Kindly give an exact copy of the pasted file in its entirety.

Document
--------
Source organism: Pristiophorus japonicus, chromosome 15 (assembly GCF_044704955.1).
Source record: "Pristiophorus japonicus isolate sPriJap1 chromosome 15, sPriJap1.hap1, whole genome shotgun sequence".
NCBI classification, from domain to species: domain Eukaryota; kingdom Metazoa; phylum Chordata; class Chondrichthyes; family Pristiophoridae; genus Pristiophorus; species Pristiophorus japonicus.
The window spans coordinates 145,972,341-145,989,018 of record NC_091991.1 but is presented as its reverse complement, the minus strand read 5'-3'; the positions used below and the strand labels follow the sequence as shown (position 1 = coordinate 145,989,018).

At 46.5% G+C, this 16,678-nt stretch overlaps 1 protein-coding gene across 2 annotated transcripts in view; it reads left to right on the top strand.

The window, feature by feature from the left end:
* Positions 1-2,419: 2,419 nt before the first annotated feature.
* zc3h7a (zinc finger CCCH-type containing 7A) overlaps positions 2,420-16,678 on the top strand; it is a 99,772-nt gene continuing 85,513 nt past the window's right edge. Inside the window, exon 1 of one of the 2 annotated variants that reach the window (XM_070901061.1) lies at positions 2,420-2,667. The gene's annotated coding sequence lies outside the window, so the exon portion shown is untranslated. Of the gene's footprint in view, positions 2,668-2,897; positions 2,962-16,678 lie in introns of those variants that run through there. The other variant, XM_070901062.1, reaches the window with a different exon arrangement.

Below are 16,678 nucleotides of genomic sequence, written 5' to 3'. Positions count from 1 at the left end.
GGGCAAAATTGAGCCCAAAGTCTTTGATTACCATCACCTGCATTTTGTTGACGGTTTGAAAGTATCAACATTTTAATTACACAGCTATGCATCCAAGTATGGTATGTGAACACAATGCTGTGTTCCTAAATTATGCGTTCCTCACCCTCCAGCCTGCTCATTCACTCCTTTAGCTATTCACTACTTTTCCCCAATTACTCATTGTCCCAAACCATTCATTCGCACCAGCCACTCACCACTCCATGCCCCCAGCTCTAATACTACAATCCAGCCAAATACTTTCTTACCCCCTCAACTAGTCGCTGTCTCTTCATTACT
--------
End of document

Source organism: Pristiophorus japonicus, chromosome 15 (assembly GCF_044704955.1).
Source record: "Pristiophorus japonicus isolate sPriJap1 chromosome 15, sPriJap1.hap1, whole genome shotgun sequence".
NCBI classification, from domain to species: domain Eukaryota; kingdom Metazoa; phylum Chordata; class Chondrichthyes; family Pristiophoridae; genus Pristiophorus; species Pristiophorus japonicus.
The window spans coordinates 145,972,341-145,989,018 of record NC_091991.1 but is presented as its reverse complement, the minus strand read 5'-3'; the positions used below and the strand labels follow the sequence as shown (position 1 = coordinate 145,989,018).

At 46.5% G+C, this 16,678-nt stretch overlaps 1 protein-coding gene across 2 annotated transcripts in view; it reads left to right on the top strand.

The window, feature by feature from the left end:
* Positions 1-2,419: 2,419 nt before the first annotated feature.
* zc3h7a (zinc finger CCCH-type containing 7A) overlaps positions 2,420-16,678 on the top strand; it is a 99,772-nt gene continuing 85,513 nt past the window's right edge. Inside the window, exon 1 of one of the 2 annotated variants that reach the window (XM_070901061.1) lies at positions 2,420-2,667. The gene's annotated coding sequence lies outside the window, so the exon portion shown is untranslated. Of the gene's footprint in view, positions 2,668-2,897; positions 2,962-16,678 lie in introns of those variants that run through there. The other variant, XM_070901062.1, reaches the window with a different exon arrangement.

Below are 16,678 nucleotides of genomic sequence, written 5' to 3'. Positions count from 1 at the left end.
GGGCAAAATTGAGCCCAAAGTCTTTGATTACCATCACCTGCATTTTGTTGACGGTTTGAAAGTATCAACATTTTAATTACACAGCTATGCATCCAAGTATGGTATGTGAACACAATGCTGTGTTCCTAAATTATGCGTTCCTCACCCTCCAGCCTGCTCATTCACTCCTTTAGCTATTCACTACTTTTCCCCAATTACTCATTGTCCCAAACCATTCATTCGCACCAGCCACTCACCACTCCATGCCCCCAGCTCTAATACTACAATCCAGCCAAATACTTTCTTACCCCCTCAACTAGTCGCTGTCTCTTCATTACT